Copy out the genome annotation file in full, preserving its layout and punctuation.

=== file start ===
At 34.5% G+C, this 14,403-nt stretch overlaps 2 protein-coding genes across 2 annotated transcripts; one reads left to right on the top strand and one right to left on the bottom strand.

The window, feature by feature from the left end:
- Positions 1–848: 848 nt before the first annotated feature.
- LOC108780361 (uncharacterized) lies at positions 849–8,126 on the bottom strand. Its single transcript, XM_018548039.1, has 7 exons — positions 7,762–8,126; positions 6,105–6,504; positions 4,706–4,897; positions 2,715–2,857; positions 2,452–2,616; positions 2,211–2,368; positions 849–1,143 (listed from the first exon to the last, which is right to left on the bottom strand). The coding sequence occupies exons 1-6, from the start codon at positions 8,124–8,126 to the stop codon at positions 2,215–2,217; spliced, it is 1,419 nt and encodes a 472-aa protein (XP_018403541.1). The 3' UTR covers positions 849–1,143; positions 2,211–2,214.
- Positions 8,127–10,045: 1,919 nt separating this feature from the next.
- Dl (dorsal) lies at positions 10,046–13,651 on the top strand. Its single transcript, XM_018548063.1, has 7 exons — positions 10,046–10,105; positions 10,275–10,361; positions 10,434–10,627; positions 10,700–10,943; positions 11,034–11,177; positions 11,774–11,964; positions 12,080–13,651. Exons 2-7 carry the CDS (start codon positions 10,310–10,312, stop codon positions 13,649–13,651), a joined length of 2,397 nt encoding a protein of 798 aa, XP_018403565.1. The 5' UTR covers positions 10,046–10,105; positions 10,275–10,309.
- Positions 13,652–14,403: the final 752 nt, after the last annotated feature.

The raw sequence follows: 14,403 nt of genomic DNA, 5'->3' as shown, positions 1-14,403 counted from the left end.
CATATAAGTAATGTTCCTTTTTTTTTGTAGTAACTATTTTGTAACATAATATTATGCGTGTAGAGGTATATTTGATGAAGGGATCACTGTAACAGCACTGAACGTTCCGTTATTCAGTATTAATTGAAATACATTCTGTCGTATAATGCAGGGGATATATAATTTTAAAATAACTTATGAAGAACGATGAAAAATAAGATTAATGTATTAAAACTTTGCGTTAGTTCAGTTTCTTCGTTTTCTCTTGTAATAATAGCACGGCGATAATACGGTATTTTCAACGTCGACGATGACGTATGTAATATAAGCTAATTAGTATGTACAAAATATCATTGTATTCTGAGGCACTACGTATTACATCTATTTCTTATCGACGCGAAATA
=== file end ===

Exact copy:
At 34.5% G+C, this 14,403-nt stretch overlaps 2 protein-coding genes across 2 annotated transcripts; one reads left to right on the top strand and one right to left on the bottom strand.

The window, feature by feature from the left end:
- Positions 1–848: 848 nt before the first annotated feature.
- LOC108780361 (uncharacterized) lies at positions 849–8,126 on the bottom strand. Its single transcript, XM_018548039.1, has 7 exons — positions 7,762–8,126; positions 6,105–6,504; positions 4,706–4,897; positions 2,715–2,857; positions 2,452–2,616; positions 2,211–2,368; positions 849–1,143 (listed from the first exon to the last, which is right to left on the bottom strand). The coding sequence occupies exons 1-6, from the start codon at positions 8,124–8,126 to the stop codon at positions 2,215–2,217; spliced, it is 1,419 nt and encodes a 472-aa protein (XP_018403541.1). The 3' UTR covers positions 849–1,143; positions 2,211–2,214.
- Positions 8,127–10,045: 1,919 nt separating this feature from the next.
- Dl (dorsal) lies at positions 10,046–13,651 on the top strand. Its single transcript, XM_018548063.1, has 7 exons — positions 10,046–10,105; positions 10,275–10,361; positions 10,434–10,627; positions 10,700–10,943; positions 11,034–11,177; positions 11,774–11,964; positions 12,080–13,651. Exons 2-7 carry the CDS (start codon positions 10,310–10,312, stop codon positions 13,649–13,651), a joined length of 2,397 nt encoding a protein of 798 aa, XP_018403565.1. The 5' UTR covers positions 10,046–10,105; positions 10,275–10,309.
- Positions 13,652–14,403: the final 752 nt, after the last annotated feature.

The raw sequence follows: 14,403 nt of genomic DNA, 5'->3' as shown, positions 1-14,403 counted from the left end.
CATATAAGTAATGTTCCTTTTTTTTTGTAGTAACTATTTTGTAACATAATATTATGCGTGTAGAGGTATATTTGATGAAGGGATCACTGTAACAGCACTGAACGTTCCGTTATTCAGTATTAATTGAAATACATTCTGTCGTATAATGCAGGGGATATATAATTTTAAAATAACTTATGAAGAACGATGAAAAATAAGATTAATGTATTAAAACTTTGCGTTAGTTCAGTTTCTTCGTTTTCTCTTGTAATAATAGCACGGCGATAATACGGTATTTTCAACGTCGACGATGACGTATGTAATATAAGCTAATTAGTATGTACAAAATATCATTGTATTCTGAGGCACTACGTATTACATCTATTTCTTATCGACGCGAAATA